I was feeling alright but now I’m not feeling too good myself. I had this entire post written up and then somehow I managed to delete the whole thing. So this is my second attempt. At least I’m feeling alright about the mustang.
As we last saw it the quarter panel patch had been tack-welded in place. I’m happy to report that the welding is now complete.
Now before you look at those welds and say, “That doesn’t look like the nice welds they do on TV. Chip Foose’s welds look way better.” let’s remember a few things. First, this isn’t reality TV. This is reality, reality. Secondly, I don’t have a super expensive TIG welder, I just have a MIG. But the main reason the welds look so sloppy is because of the process. You can’t just start at one end and lay a nice continuous bead all the way down the seam. If you did the panel would be ruined due to warpage from the heat. So you have to weld one little spot, move to the middle and weld another spot, move to the end and then go back in between. It’s a long tedious process but it works and it does leave you with a messy weld. But that’s OK. It’ll get cleaned up with the grinder later.
The next step was to patch the massive hole in the center section of the trunk. I didn’t have a piece of sheet metal long enough to cover the whole thing so I did it in two pieces and then butt-welded them together. It wasn’t too difficult and it turned out fine.
The next task was to patch up a small hole in the inner wheel well. It was a pretty simple fix. I just cut a patch and welded it in place inside the wheel well.
Then there was the hole at the bottom of the wheel well that needed patching. This one was a little tricky due to the contours and the limited working space.
It’s the same process of making the cardboard templates and then cutting out and forming the metal to fit. The contour on this one was such that I needed to make the patch in two pieces. (Only the first is shown in the photos.
At this point the patch doesn’t have to fit perfectly. It just needs to fit well and be able to be clamped in place to get the welding started.
Once the patch was in place I started welding on the right and worked my way to the left. I was able to make adjustments with the body hammer as I went to get a great fit. The only difficult part was working in the confined space. The welds on the inside left had to be made blind as there wasn’t room for my head and helmet and welder in the wheel well. I had to set the gun in position and then back out of the wheel well and pull the trigger and weld by sound. It worked but of course my aim was off a few times so it’s a bit messy on that side.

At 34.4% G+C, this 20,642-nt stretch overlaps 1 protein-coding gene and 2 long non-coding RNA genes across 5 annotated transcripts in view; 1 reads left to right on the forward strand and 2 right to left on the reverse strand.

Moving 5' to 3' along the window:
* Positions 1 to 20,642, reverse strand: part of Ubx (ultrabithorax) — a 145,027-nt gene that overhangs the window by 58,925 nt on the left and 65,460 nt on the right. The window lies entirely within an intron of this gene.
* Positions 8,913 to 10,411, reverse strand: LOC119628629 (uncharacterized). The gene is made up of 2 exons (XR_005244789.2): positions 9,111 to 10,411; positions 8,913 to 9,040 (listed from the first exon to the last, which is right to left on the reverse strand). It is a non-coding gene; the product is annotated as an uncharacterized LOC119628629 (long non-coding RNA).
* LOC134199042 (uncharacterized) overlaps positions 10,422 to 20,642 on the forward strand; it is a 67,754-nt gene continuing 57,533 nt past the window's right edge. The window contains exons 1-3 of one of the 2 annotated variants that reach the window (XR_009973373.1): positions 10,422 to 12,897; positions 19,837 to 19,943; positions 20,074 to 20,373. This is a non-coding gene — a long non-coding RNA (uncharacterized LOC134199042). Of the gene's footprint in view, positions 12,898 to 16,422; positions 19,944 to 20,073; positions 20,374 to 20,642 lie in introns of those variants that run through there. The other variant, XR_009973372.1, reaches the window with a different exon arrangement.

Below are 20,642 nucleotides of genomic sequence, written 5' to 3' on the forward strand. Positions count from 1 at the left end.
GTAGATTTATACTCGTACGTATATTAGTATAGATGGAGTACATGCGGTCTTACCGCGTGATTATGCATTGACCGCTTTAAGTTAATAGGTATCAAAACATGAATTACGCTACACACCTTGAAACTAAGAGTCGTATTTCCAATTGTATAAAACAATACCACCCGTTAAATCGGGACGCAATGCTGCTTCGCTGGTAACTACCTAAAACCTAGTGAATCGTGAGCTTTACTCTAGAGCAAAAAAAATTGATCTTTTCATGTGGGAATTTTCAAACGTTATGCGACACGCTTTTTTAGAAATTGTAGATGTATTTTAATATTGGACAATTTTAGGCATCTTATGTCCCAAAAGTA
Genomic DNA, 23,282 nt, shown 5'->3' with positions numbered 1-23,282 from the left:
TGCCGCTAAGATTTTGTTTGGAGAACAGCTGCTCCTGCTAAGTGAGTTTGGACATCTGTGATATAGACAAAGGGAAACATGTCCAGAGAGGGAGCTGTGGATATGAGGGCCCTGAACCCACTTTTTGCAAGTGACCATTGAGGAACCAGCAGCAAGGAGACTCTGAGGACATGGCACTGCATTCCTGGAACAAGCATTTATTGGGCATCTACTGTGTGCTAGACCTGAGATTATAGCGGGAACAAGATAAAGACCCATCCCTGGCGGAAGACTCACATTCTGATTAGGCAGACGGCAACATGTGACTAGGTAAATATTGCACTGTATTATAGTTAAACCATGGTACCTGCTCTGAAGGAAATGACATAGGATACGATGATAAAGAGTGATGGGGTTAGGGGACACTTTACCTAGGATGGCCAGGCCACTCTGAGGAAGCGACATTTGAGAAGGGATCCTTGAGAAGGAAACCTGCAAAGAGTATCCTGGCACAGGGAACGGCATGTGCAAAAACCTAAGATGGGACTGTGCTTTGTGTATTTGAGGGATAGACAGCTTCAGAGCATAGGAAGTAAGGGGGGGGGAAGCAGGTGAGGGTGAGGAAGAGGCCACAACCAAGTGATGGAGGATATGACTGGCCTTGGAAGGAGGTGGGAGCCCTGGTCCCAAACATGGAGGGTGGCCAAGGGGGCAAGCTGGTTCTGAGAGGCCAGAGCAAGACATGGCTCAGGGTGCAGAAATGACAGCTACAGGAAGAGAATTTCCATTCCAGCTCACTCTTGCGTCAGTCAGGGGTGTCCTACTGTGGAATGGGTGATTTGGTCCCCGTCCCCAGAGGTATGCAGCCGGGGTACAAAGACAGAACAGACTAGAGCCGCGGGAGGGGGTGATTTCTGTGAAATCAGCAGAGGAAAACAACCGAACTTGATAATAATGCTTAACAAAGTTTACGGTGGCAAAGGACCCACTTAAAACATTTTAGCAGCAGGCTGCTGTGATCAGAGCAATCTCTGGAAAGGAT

With the trunk all patched up it was time to get it ready for a final coat of epoxy primer. After grinding all the welds, and sanding and cleaning all the surfaces it was ready for primer.
The first step was to take a brush and go over and into all the seams. There are a lot of patches with flanges and they all need to be primed as well as possible to prevent rust later. All the seams will also get filled with seam sealer before painting. I will do everything I can to see that this restoration lasts as long as possible.
Shooting the epoxy primer was pretty straight forward except for the part where I got it all over in the hair on the back of my head. (That stuff is tough to get out of hair.)
Don’t even ask how I did it. It just happens. Hey, it’s not as bad as being on fire.
Anyway, I got it all shot and it’s looking nice.
The remaining task for the weekend was to get the tail light panel welded in place. After a shower, a little rest, and a Caroline Special hamburger I got back in the garage and went to work. An hour and half later and no accidents and the panel was on.
So there we have it folks. It’s lookin good and I’m feelin’ alright.